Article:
António Martins-Tuválkin, 22 February 2007


[Flag of Egypt in 1858 flag chart] image by António Martins-Tuválkin, 8 September 2008

Published in A Chart of National Flags (1858), a plain green flag with a white smallish (half-height) “banana”-style crescent.
António Martins-Tuválkin, 8 September 2008


Ottoman flag in the XIXth century

National flag, XIXth century image by Željko Heimer

"The Ottoman flag in the XIXth century normally bore a white star and crescent on its red field."
Quoted from Whitney Smith [smi75c] by Nick Artimovich, 23 April 1996

National flag, XIXth century image by Martin Grieve, 11 January 2008

Page 73 of Flags of Maritime Nations shows the Egyptian flag at that time, but I was lead to believe that this was essentially the Turkish flag (Smith 1975). There is a distinct difference in the design of the devices which are centrally positioned on a 2:3? flag. This appears to be deliberate as the Turkish flag from the same source is the same as today's contemporary version, or so it would seem at a glance.
Martin Grieve, 11 January 2008


Muhammad Ali Dynasty, 1867-1881

[Flag of Muhammad Ali Dynasty of Egypt] image by Bill Garrison, 6 March 2018

"Muhammad Ali" flag of Egypt c. 1870s, according to https://en.wikipedia.org/wiki/Flag_of_Egypt. Flag used in Egypt during the rules of Isma'il Pasha and Tewfik Pasha (1867–1881).
Bill Garrison, 6 March 2018

Attached is a photo of the flag displayed at Cairo Military Museum I took several years ago.
Nozomi Kariyasu, 6 March 2018

Khedive flag

[Flag of Khedive of Egypt] image by Željko Heimer

"Muhammad Ali did introduce one distinctive new flag which eventually became the first real Egyptian national flag. Perhaps to symbolize the victory of his armies in 3 continents (Europe, Asia, and Africa) or his own sovereignty over Egypt, Nubia, and the Sudan, Ali set three white crescents and three stars on a red field. (...) In 1882, Egyptian nationalists, seeking to take leadership in their own land by deposing the khedive, provided the pretext Britain sought for occupying the country. A promise was made that Her Majesty's troops would leave "as soon as the state of the country and the organization of proper means for the maintenance of the Khedivial authority will admit of it."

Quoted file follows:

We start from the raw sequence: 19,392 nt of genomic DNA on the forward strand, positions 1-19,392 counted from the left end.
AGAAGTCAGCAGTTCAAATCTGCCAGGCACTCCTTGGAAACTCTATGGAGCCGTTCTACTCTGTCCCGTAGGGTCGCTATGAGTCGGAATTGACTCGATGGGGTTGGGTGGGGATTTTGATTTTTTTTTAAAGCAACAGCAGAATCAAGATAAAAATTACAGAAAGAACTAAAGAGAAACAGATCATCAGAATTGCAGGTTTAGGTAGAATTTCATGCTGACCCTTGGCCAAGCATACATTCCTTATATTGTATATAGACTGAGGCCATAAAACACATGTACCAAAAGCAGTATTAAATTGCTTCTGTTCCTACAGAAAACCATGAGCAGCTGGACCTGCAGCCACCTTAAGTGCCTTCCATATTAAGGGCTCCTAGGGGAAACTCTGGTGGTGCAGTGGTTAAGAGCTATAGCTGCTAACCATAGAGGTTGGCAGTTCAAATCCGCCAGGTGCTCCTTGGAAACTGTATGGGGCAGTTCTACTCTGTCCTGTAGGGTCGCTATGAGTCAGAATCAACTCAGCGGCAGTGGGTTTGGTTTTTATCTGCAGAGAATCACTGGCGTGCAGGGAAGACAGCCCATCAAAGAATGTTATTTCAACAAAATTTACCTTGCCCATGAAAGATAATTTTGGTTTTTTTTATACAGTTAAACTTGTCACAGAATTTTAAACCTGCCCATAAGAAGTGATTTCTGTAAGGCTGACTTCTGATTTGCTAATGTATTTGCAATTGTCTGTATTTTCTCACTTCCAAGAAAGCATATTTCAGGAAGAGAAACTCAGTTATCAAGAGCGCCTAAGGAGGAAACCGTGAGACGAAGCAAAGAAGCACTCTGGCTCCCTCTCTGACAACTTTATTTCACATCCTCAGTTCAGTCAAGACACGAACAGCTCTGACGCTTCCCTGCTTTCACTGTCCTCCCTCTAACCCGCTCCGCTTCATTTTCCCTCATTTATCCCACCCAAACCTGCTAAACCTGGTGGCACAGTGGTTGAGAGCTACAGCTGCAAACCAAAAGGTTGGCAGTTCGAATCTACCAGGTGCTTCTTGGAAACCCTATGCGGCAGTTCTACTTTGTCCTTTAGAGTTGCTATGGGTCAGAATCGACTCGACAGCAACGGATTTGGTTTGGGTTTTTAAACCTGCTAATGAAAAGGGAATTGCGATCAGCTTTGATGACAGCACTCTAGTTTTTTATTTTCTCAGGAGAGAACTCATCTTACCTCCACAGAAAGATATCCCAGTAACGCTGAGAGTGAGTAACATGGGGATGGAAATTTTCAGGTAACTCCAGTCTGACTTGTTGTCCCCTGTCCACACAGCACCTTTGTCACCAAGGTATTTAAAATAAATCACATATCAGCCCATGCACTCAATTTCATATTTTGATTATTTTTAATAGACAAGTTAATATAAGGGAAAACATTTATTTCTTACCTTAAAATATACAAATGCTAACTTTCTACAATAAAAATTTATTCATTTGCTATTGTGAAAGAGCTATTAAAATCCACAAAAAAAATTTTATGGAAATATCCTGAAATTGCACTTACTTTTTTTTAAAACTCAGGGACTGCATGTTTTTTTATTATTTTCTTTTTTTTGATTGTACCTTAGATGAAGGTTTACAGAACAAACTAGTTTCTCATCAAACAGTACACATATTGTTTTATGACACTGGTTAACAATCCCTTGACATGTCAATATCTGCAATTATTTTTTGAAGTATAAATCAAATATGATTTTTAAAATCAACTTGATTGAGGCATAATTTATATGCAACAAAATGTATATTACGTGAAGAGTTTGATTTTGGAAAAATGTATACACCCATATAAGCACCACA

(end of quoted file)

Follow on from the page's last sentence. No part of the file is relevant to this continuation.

Quoted from Whitney Smith [smi75c] by Nick Artimovich, 23 April 1996

This flag was the personal standard of the Khedive.
Josh Fruhlinger
, 13 February 1996

The red flag with three crescents and stars, may have had a wider use than purely by the Khedive. I believe Kitchener's 1898 Anglo-Egyptian expedition to the Sudan carried it (along with the Union Jack of course!)
Roy Stilling, 14 February 1996

The Khedive flag was used during the Sultanate of Egypt. Khedive (Ottoman Turkish: خدیو‎ Hıdiv) is a title largely equivalent to the English word Viceroy. It was first used, without official recognition, by Muhammad Ali Pasha (Turkish: Kavalalı Mehmet Ali Paşa, General Muhammad Ali of Kavala), the governor of Egypt and Sudan, and vassal of the Ottoman Empire. The initially self-declared title was officially recognized by the Ottoman government in 1867, and used subsequently by Ismail Pasha, and his dynastic successors until 1914 (https://en.wikipedia.org/wiki/Khedive). This period is also known as Khedivate of Egypt, as well as relating the flag directly to Sudan.